This is a project anyone can do—if you’re careful. Compounding your boat yourself can save around $400.00 a year. In this section I show you the tools and materials you need to do the job correctly.
When I compound a boat, it is a three-step process. This means I go over the boat three times with the buffer. First, I use a coarse compound to remove oxidation stains. Second, I use a microfine compound to remove the swirl marks from the coarse compound. For the third step I use a glaze finishing compound to bring up the true color and shine of the boat.
Other detailing companies do all this in one process. I’ve seen them mix the wax and compound in a container and go over the boat once. Some say my way is too much work, but here is a perfect example: A customer had his boat detailed by a company that does the one-step compounding process (of which he was unaware). A week later the boat suffered a gouge on the side. He got in touch with me for the repair work. I removed the gouge and compounded the repaired area. When he came down to check out the work I had done, he was totally blown away by how clean and shiny the area I repaired was compared to the detail company’s work. He called the company and complained to them about the terrible buffing job they did. They told him to do it my way was “just too much work.”
I don’t compound whole boats anymore because I have so much fiberglass work to do, although customers have asked me to start a company specifically for compounding. Through the years I have found that if you don’t keep an eye on your workers, they’ll always come up with a quicker way to do the job and sacrifice quality.
A Couple of Tips
If your boat is badly oxidized (most noticeable when color gel-coated boats have dramatically faded), compounding will only restore its original shine for a few months.
If your boat’s gel coat is porous, like in the photo, do not compound it. If you try compounding a porous boat, the compound will just fill the holes and your boat will be the color of the compound. Just enjoy the boat for what it is.
When buying a buffing machine, make sure it has variable speeds. This helps when you buff around boat cleats and railings (the lower speed is used to buff around objects). If you touch a cleat using a single-speed buffer, the buffer might hook it and possibly break your arm. The force from an uncontrolled single-speed buffer can also throw a person off a ladder. I’ve seen it happen.
I don’t recommend using a ladder to compound big boats. I use adjustable saw horses with wooden planks placed on top (which can be purchased at Home Depot or Lowes). This gives you a more stable center of gravity to control the buffer. On a ladder you’ll be reaching to buff certain areas and could possibly fall off.
Wear a breathing mask. The silica dust from compounding is not healthy to breathe in. Wear sunglasses or safety goggles. If the silica dust gets in your eyes, they will tear all day long.
Before you begin buffing, wipe your boat down with fresh clean water to remove dirt and salt residue.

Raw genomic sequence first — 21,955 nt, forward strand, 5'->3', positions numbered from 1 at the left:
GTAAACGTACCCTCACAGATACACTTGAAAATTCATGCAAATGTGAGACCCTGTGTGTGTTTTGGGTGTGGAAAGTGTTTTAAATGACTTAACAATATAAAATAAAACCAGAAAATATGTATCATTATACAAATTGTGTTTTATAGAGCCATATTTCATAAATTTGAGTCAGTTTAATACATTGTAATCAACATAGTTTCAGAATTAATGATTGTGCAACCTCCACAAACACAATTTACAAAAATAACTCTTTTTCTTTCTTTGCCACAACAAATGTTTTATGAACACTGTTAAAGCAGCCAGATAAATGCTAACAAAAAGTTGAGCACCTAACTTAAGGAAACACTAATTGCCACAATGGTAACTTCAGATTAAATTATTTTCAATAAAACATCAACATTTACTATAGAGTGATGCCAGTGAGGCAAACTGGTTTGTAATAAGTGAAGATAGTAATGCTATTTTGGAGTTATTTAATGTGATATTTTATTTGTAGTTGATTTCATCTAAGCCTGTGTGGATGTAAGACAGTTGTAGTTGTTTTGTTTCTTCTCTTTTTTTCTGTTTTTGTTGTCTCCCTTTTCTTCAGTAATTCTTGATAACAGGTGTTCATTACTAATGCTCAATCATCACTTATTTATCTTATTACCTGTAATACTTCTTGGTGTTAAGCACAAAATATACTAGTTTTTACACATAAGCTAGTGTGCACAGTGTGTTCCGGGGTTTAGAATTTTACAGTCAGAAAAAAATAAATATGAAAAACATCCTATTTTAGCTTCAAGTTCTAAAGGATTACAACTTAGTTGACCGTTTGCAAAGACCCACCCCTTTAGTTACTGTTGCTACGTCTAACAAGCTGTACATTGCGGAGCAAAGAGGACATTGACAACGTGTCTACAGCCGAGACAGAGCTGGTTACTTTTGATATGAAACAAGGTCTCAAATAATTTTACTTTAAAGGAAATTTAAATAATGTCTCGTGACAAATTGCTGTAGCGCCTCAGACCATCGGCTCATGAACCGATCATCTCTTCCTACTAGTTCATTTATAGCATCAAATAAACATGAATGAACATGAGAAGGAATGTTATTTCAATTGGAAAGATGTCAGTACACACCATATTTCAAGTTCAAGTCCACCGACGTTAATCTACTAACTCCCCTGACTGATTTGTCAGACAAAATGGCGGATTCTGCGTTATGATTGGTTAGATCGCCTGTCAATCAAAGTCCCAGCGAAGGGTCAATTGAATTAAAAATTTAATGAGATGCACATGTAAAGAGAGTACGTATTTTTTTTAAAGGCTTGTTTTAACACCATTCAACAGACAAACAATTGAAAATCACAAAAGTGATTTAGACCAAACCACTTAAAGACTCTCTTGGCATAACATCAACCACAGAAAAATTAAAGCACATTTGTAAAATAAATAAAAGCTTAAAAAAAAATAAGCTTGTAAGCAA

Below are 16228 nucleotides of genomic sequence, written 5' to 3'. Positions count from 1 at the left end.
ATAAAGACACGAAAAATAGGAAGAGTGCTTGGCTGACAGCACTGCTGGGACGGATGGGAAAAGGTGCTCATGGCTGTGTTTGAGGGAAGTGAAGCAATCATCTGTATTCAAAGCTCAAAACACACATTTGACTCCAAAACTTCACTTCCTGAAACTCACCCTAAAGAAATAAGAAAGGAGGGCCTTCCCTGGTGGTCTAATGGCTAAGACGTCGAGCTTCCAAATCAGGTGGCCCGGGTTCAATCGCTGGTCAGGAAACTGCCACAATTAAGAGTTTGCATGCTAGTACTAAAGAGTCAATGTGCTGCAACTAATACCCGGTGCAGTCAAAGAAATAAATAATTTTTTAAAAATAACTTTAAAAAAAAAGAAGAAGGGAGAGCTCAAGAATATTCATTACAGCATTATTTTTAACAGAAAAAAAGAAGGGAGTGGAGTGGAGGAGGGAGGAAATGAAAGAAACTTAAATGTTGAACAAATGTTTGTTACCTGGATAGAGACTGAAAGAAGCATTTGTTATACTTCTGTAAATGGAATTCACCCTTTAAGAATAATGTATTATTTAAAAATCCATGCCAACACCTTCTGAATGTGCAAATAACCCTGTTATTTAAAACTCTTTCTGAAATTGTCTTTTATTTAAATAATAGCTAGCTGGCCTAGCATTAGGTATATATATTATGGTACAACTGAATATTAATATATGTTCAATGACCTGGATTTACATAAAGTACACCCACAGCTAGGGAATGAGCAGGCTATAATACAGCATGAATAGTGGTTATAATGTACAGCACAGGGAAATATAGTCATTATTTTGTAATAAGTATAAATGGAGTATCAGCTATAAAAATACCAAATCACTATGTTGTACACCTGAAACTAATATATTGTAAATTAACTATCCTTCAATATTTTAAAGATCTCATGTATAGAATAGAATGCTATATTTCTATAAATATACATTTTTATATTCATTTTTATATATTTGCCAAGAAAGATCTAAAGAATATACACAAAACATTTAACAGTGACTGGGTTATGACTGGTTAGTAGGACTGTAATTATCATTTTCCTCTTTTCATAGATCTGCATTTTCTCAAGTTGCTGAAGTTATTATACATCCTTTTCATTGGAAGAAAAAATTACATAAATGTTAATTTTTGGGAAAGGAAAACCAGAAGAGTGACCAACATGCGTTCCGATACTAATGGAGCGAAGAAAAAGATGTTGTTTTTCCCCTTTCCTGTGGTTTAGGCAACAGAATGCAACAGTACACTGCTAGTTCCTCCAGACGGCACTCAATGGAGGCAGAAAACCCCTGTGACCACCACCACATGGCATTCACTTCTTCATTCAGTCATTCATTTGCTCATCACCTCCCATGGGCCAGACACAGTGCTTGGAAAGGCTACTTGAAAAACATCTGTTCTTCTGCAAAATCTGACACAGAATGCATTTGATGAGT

Keep all buffing pads clean with the pad-cleaning tool. After you compound a small section, check the pad. If it is all gummed up, clean it out. If you don’t, the buffer will not cut the finish fast, and a section that should take an hour will take two.
If the compound you’re using is a thick paste, thin it out with water. This will make the compound cut faster. The thicker the compound, the faster it clogs the pad and makes the job longer.
Keep the buffer moving back and forth (both horizontally and vertically) using medium pressure on the right edge of pad. If you go too slow in only one direction, your boat will look like it has zebra stripes on the hull when you’re finished.
I use heavy-duty extension cords. The extra weight holds down the cord when buffing. Lighter cords can get caught in the buffing wheel, And two bad things can happen: One, the wheel catches the cord and twists your arm until you give up, or two, the cord breaks and you have a live wire sparking at you.
There are many companies that sell buffing pads. I’ve used 3M to my dissatisfaction. After I’ve removed and replaced their pads a few times, they tend to fly off the machine while buffing. In my opinion, the SM Arnold hook and loop (Velcro) pads hold up the best.
Do not use the backing plate that comes with the buffer. It’s not flexible enough. A better option is the SM Arnold 69-080 backing plate.
Tools and Links
Note: As of writing this, the following links work. If clicking on them getsyou nowhere, type the tool part numbers directly into Google
Faded Gel Coat (sand and compound; will last a few weeks)
Warning: If you don’t have the right tools, or the ability, then do not attempt this procedure.
Do It Yourself Step-by-step Photo Guide: How to compound your boat.
Compounding Your Boat
In this photo you can see how I use the adjustable saw horses to work on a very big boat. This setup offers more stability than a ladder would. With this setup, I can work on a 36-ft-long section of the hull without climbing up and down.
Get a portable table and lay out your buffing supplies. The table makes it easier to change pads and mix the compound.
Get five gallons of water or a garden hose to wash the side of the boat to be buffed. Wipe it down wet, then wipe it dry.
This is what you want to get off the boat. This is salt water residue. You can see how gritty it looks.
This boat had to be sanded because there was a lot of dirt from the factory in the finish. In this case, you sand it smooth with 1000-grit sandpaper, then buff it up. You can omit this step if the surface is smooth. If the surface is faded, then it would be a good idea to remove the oxidation first and then buff it up.
This is what the side looks like after it has been sanded. You don’t want to sand too much. Just go over it lightly.